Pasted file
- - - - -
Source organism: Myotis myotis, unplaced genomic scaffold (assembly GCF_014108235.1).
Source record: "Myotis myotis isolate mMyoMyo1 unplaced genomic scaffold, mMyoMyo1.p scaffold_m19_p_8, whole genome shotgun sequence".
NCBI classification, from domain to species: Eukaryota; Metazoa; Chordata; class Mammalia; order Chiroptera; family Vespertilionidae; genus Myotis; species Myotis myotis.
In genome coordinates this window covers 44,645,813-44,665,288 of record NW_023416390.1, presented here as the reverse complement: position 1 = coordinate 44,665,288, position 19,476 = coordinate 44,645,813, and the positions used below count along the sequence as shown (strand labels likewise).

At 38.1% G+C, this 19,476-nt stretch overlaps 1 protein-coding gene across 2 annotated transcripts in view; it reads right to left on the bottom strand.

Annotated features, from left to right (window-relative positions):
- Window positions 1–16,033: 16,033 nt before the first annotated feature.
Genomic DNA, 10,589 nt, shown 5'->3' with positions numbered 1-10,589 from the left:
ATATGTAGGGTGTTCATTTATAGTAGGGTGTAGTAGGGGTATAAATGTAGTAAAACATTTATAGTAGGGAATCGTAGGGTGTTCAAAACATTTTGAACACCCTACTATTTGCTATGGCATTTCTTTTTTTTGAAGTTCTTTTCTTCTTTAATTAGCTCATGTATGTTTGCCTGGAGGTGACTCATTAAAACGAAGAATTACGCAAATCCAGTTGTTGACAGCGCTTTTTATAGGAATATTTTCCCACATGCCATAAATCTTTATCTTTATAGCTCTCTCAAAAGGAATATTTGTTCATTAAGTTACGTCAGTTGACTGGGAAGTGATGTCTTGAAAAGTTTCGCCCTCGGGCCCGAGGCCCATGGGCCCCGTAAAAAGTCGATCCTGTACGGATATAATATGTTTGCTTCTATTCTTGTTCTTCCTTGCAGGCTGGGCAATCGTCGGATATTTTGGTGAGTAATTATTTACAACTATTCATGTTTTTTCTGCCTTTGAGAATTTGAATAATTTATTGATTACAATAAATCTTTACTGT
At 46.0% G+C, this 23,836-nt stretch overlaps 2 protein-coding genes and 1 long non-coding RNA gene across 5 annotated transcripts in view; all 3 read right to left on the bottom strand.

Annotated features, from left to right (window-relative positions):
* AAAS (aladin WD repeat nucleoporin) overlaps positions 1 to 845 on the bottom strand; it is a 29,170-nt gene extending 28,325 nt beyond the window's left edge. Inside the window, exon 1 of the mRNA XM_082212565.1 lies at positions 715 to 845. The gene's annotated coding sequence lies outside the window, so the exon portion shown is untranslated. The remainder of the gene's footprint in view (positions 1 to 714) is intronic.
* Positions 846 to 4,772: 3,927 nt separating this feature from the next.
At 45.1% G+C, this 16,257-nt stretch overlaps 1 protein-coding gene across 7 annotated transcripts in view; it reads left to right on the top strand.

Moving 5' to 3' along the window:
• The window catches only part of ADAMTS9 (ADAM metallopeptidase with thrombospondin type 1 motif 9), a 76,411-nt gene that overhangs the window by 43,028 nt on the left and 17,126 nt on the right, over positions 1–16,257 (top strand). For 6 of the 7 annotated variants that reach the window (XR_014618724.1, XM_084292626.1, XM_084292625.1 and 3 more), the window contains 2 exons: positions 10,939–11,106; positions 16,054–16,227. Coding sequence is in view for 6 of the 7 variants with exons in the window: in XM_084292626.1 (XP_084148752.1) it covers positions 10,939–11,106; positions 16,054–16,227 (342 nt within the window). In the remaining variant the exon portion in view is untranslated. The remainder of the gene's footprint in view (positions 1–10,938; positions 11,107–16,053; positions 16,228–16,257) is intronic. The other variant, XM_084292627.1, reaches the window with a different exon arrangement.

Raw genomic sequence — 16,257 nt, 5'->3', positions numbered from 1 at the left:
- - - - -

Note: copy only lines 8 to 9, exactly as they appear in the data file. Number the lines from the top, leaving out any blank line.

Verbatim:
Genomic DNA, 10,589 nt, shown 5'->3' with positions numbered 1-10,589 from the left:
ATATGTAGGGTGTTCATTTATAGTAGGGTGTAGTAGGGGTATAAATGTAGTAAAACATTTATAGTAGGGAATCGTAGGGTGTTCAAAACATTTTGAACACCCTACTATTTGCTATGGCATTTCTTTTTTTTGAAGTTCTTTTCTTCTTTAATTAGCTCATGTATGTTTGCCTGGAGGTGACTCATTAAAACGAAGAATTACGCAAATCCAGTTGTTGACAGCGCTTTTTATAGGAATATTTTCCCACATGCCATAAATCTTTATCTTTATAGCTCTCTCAAAAGGAATATTTGTTCATTAAGTTACGTCAGTTGACTGGGAAGTGATGTCTTGAAAAGTTTCGCCCTCGGGCCCGAGGCCCATGGGCCCCGTAAAAAGTCGATCCTGTACGGATATAATATGTTTGCTTCTATTCTTGTTCTTCCTTGCAGGCTGGGCAATCGTCGGATATTTTGGTGAGTAATTATTTACAACTATTCATGTTTTTTCTGCCTTTGAGAATTTGAATAATTTATTGATTACAATAAATCTTTACTGT